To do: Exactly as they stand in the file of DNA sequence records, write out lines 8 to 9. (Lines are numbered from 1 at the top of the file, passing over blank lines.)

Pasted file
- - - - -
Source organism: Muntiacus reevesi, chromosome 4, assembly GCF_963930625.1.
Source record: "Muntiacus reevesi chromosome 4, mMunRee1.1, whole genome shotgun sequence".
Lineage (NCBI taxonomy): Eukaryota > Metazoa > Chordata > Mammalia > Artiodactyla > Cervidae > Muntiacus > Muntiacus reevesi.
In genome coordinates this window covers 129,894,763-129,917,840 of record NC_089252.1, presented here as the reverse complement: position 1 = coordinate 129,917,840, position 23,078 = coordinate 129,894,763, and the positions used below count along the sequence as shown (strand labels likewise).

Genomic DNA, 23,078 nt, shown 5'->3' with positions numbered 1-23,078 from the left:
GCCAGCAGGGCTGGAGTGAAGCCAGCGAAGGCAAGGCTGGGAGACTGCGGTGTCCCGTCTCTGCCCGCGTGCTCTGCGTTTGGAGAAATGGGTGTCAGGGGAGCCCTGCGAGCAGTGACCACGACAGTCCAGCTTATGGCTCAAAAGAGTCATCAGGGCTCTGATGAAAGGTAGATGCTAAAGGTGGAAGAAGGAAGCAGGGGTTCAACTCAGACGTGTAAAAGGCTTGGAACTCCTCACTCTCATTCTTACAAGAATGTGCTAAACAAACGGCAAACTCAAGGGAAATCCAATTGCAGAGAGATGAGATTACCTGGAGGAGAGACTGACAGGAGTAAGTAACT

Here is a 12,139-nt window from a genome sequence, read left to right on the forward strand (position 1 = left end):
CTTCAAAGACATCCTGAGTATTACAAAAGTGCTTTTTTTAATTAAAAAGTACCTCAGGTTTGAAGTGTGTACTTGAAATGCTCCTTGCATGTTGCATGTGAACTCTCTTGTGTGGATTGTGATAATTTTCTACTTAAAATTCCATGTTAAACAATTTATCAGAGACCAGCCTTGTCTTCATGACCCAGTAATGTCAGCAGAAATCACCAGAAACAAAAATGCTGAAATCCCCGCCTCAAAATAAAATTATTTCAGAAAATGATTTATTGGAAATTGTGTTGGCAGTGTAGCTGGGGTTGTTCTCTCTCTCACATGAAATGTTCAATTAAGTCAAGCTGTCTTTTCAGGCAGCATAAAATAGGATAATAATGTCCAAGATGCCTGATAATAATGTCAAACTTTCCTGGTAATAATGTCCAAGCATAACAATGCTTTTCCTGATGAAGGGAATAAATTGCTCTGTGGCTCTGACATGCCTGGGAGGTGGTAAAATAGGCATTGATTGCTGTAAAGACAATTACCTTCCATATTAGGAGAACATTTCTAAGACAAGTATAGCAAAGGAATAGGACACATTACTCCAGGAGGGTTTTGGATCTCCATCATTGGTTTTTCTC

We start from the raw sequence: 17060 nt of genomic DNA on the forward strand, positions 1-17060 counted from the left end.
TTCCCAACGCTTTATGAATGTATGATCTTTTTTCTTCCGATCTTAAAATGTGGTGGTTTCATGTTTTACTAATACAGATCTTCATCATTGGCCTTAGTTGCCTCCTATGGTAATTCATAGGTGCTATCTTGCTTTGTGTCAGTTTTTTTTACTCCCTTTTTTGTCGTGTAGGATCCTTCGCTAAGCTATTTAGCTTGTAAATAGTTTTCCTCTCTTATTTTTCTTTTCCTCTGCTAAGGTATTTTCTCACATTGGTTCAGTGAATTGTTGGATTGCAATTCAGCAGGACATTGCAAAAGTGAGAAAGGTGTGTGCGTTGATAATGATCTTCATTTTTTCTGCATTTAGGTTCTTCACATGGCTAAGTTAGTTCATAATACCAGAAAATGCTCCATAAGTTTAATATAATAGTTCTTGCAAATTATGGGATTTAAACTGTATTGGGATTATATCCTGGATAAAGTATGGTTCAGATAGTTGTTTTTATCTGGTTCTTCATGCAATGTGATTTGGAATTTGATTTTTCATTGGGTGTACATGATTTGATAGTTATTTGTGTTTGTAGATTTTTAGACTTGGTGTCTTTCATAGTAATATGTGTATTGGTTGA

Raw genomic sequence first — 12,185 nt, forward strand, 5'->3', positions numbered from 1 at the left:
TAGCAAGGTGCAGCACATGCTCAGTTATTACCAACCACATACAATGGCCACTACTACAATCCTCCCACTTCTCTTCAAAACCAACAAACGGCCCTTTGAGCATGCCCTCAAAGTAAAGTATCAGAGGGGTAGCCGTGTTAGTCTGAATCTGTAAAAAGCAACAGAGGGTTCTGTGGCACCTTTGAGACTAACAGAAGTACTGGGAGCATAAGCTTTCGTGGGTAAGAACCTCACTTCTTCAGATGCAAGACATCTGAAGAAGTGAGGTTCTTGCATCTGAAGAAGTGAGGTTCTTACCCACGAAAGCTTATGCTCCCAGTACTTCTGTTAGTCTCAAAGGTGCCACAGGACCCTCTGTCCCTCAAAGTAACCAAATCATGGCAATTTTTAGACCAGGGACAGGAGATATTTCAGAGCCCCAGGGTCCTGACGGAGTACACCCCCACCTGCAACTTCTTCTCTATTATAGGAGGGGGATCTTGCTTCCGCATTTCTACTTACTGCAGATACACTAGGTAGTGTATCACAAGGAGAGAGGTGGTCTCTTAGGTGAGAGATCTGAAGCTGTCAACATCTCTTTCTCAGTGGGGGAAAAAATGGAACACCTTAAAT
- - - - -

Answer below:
CTTCAAAGACATCCTGAGTATTACAAAAGTGCTTTTTTTAATTAAAAAGTACCTCAGGTTTGAAGTGTGTACTTGAAATGCTCCTTGCATGTTGCATGTGAACTCTCTTGTGTGGATTGTGATAATTTTCTACTTAAAATTCCATGTTAAACAATTTATCAGAGACCAGCCTTGTCTTCATGACCCAGTAATGTCAGCAGAAATCACCAGAAACAAAAATGCTGAAATCCCCGCCTCAAAATAAAATTATTTCAGAAAATGATTTATTGGAAATTGTGTTGGCAGTGTAGCTGGGGTTGTTCTCTCTCTCACATGAAATGTTCAATTAAGTCAAGCTGTCTTTTCAGGCAGCATAAAATAGGATAATAATGTCCAAGATGCCTGATAATAATGTCAAACTTTCCTGGTAATAATGTCCAAGCATAACAATGCTTTTCCTGATGAAGGGAATAAATTGCTCTGTGGCTCTGACATGCCTGGGAGGTGGTAAAATAGGCATTGATTGCTGTAAAGACAATTACCTTCCATATTAGGAGAACATTTCTAAGACAAGTATAGCAAAGGAATAGGACACATTACTCCAGGAGGGTTTTGGATCTCCATCATTGGTTTTTCTC

We start from the raw sequence: 17060 nt of genomic DNA on the forward strand, positions 1-17060 counted from the left end.